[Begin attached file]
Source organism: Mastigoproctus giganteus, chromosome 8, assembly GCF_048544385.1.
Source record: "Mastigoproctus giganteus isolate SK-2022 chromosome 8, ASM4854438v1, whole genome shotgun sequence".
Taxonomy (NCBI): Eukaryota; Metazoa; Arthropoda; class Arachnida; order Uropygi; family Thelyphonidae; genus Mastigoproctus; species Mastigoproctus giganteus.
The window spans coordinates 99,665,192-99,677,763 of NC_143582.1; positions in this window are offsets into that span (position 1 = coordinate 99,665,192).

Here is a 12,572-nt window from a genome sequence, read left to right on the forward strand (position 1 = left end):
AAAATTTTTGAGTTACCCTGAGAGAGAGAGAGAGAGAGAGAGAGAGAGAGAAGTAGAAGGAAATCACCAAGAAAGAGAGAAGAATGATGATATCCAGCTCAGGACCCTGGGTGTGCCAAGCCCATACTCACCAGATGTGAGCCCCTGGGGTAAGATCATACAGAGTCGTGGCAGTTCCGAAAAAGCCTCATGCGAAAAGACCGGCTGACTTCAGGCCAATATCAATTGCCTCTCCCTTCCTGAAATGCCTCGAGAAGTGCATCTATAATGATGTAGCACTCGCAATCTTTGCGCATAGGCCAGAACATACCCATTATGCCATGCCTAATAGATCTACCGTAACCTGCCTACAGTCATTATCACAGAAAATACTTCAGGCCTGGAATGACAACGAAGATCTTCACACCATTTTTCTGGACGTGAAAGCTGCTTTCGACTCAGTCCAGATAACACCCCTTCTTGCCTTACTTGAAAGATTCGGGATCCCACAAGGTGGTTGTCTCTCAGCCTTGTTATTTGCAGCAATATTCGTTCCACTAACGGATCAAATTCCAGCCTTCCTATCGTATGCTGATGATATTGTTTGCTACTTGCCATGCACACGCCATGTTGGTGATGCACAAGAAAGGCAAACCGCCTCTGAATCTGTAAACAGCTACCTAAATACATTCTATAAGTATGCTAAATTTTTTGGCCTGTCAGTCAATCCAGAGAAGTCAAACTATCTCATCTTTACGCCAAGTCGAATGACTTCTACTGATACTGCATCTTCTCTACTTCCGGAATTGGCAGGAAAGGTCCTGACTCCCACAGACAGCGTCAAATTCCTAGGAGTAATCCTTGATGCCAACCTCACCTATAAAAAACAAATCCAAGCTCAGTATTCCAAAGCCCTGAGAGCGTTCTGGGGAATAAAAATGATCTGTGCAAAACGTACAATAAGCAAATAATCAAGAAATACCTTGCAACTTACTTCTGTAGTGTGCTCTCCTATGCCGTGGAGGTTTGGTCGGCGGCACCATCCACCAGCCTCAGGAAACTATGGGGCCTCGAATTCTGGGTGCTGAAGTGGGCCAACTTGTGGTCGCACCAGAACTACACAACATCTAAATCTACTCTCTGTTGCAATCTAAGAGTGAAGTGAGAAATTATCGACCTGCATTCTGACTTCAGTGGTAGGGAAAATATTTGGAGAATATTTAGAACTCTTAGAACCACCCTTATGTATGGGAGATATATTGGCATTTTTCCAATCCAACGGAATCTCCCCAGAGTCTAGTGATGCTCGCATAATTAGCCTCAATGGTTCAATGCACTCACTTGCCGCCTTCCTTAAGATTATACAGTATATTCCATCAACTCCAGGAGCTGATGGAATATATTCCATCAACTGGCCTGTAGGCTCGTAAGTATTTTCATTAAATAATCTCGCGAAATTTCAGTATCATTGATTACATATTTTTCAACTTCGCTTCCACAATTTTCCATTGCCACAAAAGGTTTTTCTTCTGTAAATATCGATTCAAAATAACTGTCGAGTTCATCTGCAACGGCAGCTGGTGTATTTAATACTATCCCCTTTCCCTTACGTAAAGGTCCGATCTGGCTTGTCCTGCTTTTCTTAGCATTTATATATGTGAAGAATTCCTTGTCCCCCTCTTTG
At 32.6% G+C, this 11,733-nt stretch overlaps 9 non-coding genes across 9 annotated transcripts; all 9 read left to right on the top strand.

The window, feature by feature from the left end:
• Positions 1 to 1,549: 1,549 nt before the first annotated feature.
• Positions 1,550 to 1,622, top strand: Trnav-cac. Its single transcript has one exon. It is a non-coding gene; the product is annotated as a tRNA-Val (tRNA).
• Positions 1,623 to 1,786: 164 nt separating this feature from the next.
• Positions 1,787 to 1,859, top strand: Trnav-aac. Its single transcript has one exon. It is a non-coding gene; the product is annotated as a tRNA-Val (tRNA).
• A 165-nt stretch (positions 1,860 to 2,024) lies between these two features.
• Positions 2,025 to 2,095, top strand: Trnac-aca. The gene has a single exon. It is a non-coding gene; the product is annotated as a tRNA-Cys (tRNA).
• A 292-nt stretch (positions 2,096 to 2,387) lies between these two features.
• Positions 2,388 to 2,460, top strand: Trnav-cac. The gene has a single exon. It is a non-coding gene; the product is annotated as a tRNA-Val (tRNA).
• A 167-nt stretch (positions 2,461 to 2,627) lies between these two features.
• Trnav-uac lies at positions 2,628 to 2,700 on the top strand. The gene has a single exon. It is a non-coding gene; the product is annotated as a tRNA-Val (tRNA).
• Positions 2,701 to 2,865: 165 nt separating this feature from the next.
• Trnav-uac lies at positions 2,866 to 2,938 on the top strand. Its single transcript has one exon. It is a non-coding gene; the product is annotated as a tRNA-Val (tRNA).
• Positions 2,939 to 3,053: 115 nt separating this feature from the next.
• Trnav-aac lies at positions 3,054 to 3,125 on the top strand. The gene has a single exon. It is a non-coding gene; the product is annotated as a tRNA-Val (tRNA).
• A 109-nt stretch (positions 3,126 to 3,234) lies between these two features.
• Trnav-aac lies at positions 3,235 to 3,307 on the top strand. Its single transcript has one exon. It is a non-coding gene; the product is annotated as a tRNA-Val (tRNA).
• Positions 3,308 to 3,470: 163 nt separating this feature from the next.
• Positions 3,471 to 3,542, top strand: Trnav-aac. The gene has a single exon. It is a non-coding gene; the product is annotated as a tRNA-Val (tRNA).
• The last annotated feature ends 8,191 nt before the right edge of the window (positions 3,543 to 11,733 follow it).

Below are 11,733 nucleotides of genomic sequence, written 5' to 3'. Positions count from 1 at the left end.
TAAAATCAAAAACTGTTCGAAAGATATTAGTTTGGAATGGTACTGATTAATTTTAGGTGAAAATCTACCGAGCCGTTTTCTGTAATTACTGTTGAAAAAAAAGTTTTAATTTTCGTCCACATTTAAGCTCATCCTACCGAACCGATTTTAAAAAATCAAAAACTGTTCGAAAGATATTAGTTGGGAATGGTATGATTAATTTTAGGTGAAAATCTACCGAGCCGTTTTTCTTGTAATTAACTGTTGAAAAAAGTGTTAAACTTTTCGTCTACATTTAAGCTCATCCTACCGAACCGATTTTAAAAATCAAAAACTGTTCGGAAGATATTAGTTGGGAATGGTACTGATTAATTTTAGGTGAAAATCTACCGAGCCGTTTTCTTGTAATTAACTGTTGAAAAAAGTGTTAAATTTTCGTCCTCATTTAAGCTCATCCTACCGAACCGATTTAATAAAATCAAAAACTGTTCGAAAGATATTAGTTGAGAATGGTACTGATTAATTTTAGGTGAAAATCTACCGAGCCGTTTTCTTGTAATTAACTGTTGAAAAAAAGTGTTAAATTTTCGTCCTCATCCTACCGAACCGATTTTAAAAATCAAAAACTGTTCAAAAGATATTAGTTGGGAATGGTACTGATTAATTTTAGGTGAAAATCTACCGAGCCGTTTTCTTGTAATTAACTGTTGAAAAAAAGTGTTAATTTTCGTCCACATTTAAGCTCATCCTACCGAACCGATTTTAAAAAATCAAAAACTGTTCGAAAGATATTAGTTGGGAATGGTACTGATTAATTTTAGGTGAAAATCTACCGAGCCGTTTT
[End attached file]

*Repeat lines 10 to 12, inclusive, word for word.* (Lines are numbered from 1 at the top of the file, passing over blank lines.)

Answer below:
• Positions 1,550 to 1,622, top strand: Trnav-cac. Its single transcript has one exon. It is a non-coding gene; the product is annotated as a tRNA-Val (tRNA).
• Positions 1,623 to 1,786: 164 nt separating this feature from the next.
• Positions 1,787 to 1,859, top strand: Trnav-aac. Its single transcript has one exon. It is a non-coding gene; the product is annotated as a tRNA-Val (tRNA).